ELMER RIEGERT was born in Camden to Victor V. and Gertrude Riegert. His father had come to America as a small boy in the mid-1870s from France, most likely from the Alsace-Lorraine region. Victor V. Riegert was a paint maker by trade. The family lived at 1047 Haddon Avenue when the 1910 Census was taken. They had moved to Lemuel Avenue in East Camden by the time the Census was taken in 1910, not far from where the General Color paint factory existed for many years, just north of the railroad tracks that ran from Camden towards Merchantville. The family had moved to 401 North 41st Street by 1920.
Elmer G. Riegert attended Camden High School. By January of 1920 he had began an apprenticeship as an undertaker. By 1930 he was working with Lemuel D. Horner, whose funeral home was at 3523 Westfield Avenue in East Camden. Elmer Riegert resided on premises. He married in December of 1932, and with wife Myrtle, maintained residence at the Westfield Avenue address.
Sadly, Elmer Riegert was fatally injured on August 13, 1933 when he dove off of a wharf into only four feet of water in the Rancocas Creek at Ewansville.
Camden Courier-Post - August 14, 1933
Breaks Neck, Fisherman Drowned
Plunging into shallow water in Rancocas creek at Ewansville near Mt. Holly yesterday, Elmer Riegert, 31, Camden undertaker, suffered a broken neck and died 20 minutes later in the Burlington County Hospital. Another water tragedy occurred Saturday in Oaklyn,
Harry P. Jensen, 78, of 217 East Haddon Avenue, Oaklyn, was drowned Saturday in Newton Lake when he fell into water as a fishing line he was casting caught in his sweater. He was fishing from a trestle.
who lived at 3523 Westfield Avenue in Camden, was visiting with his
wife, Myrtle, at the home of Harry B. Krier, formerly of Camden. Also
visiting Krier was Commissioner Harold
W. Bennett, Camden's director of revenue and finance.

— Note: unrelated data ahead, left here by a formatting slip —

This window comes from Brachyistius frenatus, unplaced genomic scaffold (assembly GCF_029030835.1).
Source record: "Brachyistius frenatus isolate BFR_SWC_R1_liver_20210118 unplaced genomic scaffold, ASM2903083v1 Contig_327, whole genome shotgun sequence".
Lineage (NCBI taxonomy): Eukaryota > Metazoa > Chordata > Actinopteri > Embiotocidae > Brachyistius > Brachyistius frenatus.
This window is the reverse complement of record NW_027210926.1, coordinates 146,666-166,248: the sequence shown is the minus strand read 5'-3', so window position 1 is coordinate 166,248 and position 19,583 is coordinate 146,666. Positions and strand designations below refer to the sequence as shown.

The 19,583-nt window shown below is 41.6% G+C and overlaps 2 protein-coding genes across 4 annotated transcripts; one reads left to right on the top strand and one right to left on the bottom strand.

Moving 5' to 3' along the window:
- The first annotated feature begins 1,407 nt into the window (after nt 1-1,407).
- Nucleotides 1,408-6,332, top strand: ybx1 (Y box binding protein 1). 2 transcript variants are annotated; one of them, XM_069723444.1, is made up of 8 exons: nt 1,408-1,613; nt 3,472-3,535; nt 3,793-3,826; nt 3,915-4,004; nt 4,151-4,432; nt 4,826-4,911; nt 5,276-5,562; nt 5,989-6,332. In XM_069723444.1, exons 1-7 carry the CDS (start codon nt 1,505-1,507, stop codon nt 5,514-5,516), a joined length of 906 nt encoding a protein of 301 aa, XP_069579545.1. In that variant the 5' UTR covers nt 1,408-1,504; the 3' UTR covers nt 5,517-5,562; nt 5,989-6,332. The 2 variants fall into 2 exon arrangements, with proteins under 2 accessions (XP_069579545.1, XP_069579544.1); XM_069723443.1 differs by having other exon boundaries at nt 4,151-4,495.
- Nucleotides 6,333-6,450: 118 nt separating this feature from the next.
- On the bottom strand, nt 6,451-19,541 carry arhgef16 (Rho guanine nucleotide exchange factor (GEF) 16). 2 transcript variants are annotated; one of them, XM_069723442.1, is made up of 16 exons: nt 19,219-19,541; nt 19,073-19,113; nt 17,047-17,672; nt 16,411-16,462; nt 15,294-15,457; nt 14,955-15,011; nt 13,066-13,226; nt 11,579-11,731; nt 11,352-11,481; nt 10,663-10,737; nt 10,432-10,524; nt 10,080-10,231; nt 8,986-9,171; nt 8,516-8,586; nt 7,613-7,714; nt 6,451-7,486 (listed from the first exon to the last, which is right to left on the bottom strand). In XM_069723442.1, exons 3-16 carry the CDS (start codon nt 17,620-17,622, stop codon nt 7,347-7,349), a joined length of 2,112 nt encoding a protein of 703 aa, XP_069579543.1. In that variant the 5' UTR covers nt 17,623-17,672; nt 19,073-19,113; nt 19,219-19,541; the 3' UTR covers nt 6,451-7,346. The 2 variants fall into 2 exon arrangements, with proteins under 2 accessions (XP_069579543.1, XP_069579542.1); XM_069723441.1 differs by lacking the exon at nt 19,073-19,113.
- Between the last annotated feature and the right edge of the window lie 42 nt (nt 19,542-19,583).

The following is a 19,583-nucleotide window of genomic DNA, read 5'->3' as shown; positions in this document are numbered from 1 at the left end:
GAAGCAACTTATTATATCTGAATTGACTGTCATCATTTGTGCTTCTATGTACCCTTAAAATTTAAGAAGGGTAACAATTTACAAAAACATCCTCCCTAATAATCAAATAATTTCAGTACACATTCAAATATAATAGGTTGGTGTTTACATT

group had just finished eating
when Riegert and his wife
went bathing. Riegert dived from a wharf into four feet of water but
did not return to the Surface. Bennett and others, alarmed, attracted
the attention of two youths who were bathing. Richard Fenimore, 16,
and his brother, Ralph, 17, of 530 Delaware Avenue, Riverside.
Together they brought Riegert from the bottom and up to the wharf
where he was pulled ashore by Bennett and others.
resuscitation methods, William Overfelt, also of Riverside, succeeded
in arousing Riegert to consciousness. Riegert told them he
"thought" he had a broken neck. Commissioner Bennett
drove him to the hospital, arriving there ten minutes after Riegert
had dived into the water.
Russell M. Stoddard issued a certificate of death.
was married nine months ago and had lived at the Camden address for 16
years where he was associated in the undertaking business with Lemuel
is survived by his father, Victor; three brothers, Frank, Charles, and
Harvey, and two sisters, Blanche, and Mrs. Gertrude Platt, all of
Hooked to Line
had been in the habit, Mrs. Jensen said, of going fishing in Newton
Lake every morning.
Sibeli, of 1255 Lansdowne Avenue, Camden, who was fishing from a boat
shortly before noon, Saturday, saw a fishing rod floating in the lake
and sought to retrieve it. When he pulled it in the boat he found
that the hook was attached to the dead man's clothing.
body was pulled from the water by Policemen Chambers,
Ralph Barclay and William Leonard, of Oaklyn.
Arthur Holl was called. Reconstructing the mishap, Holl issued a
certificate of accidental death. He said Jensen lost his balance while
unsnarling the fish hook.
Jensen, a retired cabinet maker, made his home with his son-in-law, Samuel Bundesman..
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